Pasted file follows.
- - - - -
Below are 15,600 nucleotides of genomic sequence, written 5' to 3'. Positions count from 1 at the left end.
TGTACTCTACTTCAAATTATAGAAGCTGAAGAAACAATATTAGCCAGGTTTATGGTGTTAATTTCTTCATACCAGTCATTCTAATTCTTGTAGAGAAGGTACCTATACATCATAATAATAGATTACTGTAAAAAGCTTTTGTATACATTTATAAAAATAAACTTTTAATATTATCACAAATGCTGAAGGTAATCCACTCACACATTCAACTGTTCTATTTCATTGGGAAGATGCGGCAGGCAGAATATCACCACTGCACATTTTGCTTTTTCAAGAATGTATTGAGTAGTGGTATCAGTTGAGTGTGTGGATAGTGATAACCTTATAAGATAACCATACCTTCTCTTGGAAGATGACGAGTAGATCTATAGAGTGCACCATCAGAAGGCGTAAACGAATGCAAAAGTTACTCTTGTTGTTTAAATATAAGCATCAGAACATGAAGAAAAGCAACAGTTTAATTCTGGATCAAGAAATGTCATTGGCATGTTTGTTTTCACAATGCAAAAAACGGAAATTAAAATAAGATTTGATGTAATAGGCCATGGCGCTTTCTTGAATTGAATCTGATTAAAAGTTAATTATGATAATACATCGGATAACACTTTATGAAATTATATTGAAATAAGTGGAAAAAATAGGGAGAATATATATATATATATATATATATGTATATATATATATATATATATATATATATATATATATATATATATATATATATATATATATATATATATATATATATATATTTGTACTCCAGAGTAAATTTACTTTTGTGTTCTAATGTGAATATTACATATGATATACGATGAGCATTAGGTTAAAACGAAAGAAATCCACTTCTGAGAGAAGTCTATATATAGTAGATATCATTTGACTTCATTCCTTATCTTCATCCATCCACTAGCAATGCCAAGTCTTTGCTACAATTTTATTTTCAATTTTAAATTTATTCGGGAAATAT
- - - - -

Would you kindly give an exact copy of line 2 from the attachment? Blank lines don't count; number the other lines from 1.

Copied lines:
TGTACTCTACTTCAAATTATAGAAGCTGAAGAAACAATATTAGCCAGGTTTATGGTGTTAATTTCTTCATACCAGTCATTCTAATTCTTGTAGAGAAGGTACCTATACATCATAATAATAGATTACTGTAAAAAGCTTTTGTATACATTTATAAAAATAAACTTTTAATATTATCACAAATGCTGAAGGTAATCCACTCACACATTCAACTGTTCTATTTCATTGGGAAGATGCGGCAGGCAGAATATCACCACTGCACATTTTGCTTTTTCAAGAATGTATTGAGTAGTGGTATCAGTTGAGTGTGTGGATAGTGATAACCTTATAAGATAACCATACCTTCTCTTGGAAGATGACGAGTAGATCTATAGAGTGCACCATCAGAAGGCGTAAACGAATGCAAAAGTTACTCTTGTTGTTTAAATATAAGCATCAGAACATGAAGAAAAGCAACAGTTTAATTCTGGATCAAGAAATGTCATTGGCATGTTTGTTTTCACAATGCAAAAAACGGAAATTAAAATAAGATTTGATGTAATAGGCCATGGCGCTTTCTTGAATTGAATCTGATTAAAAGTTAATTATGATAATACATCGGATAACACTTTATGAAATTATATTGAAATAAGTGGAAAAAATAGGGAGAATATATATATATATATATATATATGTATATATATATATATATATATATATATATATATATATATATATATATATATATATATATATATATATATATATATATATATTTGTACTCCAGAGTAAATTTACTTTTGTGTTCTAATGTGAATATTACATATGATATACGATGAGCATTAGGTTAAAACGAAAGAAATCCACTTCTGAGAGAAGTCTATATATAGTAGATATCATTTGACTTCATTCCTTATCTTCATCCATCCACTAGCAATGCCAAGTCTTTGCTACAATTTTATTTTCAATTTTAAATTTATTCGGGAAATAT